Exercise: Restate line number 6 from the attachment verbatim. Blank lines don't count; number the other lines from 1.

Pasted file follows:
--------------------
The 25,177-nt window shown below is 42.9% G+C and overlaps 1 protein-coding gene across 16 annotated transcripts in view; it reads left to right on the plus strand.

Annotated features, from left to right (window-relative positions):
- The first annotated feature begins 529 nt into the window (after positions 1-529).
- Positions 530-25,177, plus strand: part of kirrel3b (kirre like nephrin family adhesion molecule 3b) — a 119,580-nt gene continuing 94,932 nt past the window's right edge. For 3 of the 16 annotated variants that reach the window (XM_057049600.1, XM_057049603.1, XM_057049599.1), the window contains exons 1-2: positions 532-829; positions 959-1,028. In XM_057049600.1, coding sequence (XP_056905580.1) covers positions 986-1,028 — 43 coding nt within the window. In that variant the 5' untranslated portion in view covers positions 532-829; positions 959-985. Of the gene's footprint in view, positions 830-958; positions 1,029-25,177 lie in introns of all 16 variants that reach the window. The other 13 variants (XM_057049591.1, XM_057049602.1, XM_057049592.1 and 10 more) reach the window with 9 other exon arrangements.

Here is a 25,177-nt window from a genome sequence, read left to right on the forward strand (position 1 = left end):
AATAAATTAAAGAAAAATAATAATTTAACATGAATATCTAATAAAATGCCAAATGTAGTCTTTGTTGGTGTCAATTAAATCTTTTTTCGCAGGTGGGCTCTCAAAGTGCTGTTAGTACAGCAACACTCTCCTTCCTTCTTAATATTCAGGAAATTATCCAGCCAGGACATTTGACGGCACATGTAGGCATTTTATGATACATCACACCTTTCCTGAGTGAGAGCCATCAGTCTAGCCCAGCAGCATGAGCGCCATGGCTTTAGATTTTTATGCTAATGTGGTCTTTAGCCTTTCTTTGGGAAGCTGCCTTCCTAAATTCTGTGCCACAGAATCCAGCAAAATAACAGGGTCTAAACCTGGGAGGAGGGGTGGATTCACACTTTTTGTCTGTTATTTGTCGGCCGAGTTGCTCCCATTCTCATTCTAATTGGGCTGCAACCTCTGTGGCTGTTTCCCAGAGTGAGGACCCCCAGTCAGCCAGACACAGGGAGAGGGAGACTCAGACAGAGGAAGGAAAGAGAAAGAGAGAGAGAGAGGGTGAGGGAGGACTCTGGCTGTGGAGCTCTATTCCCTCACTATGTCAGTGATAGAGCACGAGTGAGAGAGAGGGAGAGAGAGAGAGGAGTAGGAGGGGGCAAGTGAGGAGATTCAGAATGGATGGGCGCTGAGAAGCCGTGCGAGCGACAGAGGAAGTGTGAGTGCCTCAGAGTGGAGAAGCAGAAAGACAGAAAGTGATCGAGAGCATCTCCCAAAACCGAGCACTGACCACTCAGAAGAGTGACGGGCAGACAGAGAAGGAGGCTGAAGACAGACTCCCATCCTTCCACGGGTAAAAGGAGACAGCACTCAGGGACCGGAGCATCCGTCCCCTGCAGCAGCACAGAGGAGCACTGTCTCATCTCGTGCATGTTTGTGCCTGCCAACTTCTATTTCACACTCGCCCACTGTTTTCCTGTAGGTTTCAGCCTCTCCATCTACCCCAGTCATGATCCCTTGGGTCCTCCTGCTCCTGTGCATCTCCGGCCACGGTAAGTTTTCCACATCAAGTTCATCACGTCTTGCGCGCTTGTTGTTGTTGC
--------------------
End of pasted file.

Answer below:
AATAAATTAAAGAAAAATAATAATTTAACATGAATATCTAATAAAATGCCAAATGTAGTCTTTGTTGGTGTCAATTAAATCTTTTTTCGCAGGTGGGCTCTCAAAGTGCTGTTAGTACAGCAACACTCTCCTTCCTTCTTAATATTCAGGAAATTATCCAGCCAGGACATTTGACGGCACATGTAGGCATTTTATGATACATCACACCTTTCCTGAGTGAGAGCCATCAGTCTAGCCCAGCAGCATGAGCGCCATGGCTTTAGATTTTTATGCTAATGTGGTCTTTAGCCTTTCTTTGGGAAGCTGCCTTCCTAAATTCTGTGCCACAGAATCCAGCAAAATAACAGGGTCTAAACCTGGGAGGAGGGGTGGATTCACACTTTTTGTCTGTTATTTGTCGGCCGAGTTGCTCCCATTCTCATTCTAATTGGGCTGCAACCTCTGTGGCTGTTTCCCAGAGTGAGGACCCCCAGTCAGCCAGACACAGGGAGAGGGAGACTCAGACAGAGGAAGGAAAGAGAAAGAGAGAGAGAGAGGGTGAGGGAGGACTCTGGCTGTGGAGCTCTATTCCCTCACTATGTCAGTGATAGAGCACGAGTGAGAGAGAGGGAGAGAGAGAGAGGAGTAGGAGGGGGCAAGTGAGGAGATTCAGAATGGATGGGCGCTGAGAAGCCGTGCGAGCGACAGAGGAAGTGTGAGTGCCTCAGAGTGGAGAAGCAGAAAGACAGAAAGTGATCGAGAGCATCTCCCAAAACCGAGCACTGACCACTCAGAAGAGTGACGGGCAGACAGAGAAGGAGGCTGAAGACAGACTCCCATCCTTCCACGGGTAAAAGGAGACAGCACTCAGGGACCGGAGCATCCGTCCCCTGCAGCAGCACAGAGGAGCACTGTCTCATCTCGTGCATGTTTGTGCCTGCCAACTTCTATTTCACACTCGCCCACTGTTTTCCTGTAGGTTTCAGCCTCTCCATCTACCCCAGTCATGATCCCTTGGGTCCTCCTGCTCCTGTGCATCTCCGGCCACGGTAAGTTTTCCACATCAAGTTCATCACGTCTTGCGCGCTTGTTGTTGTTGC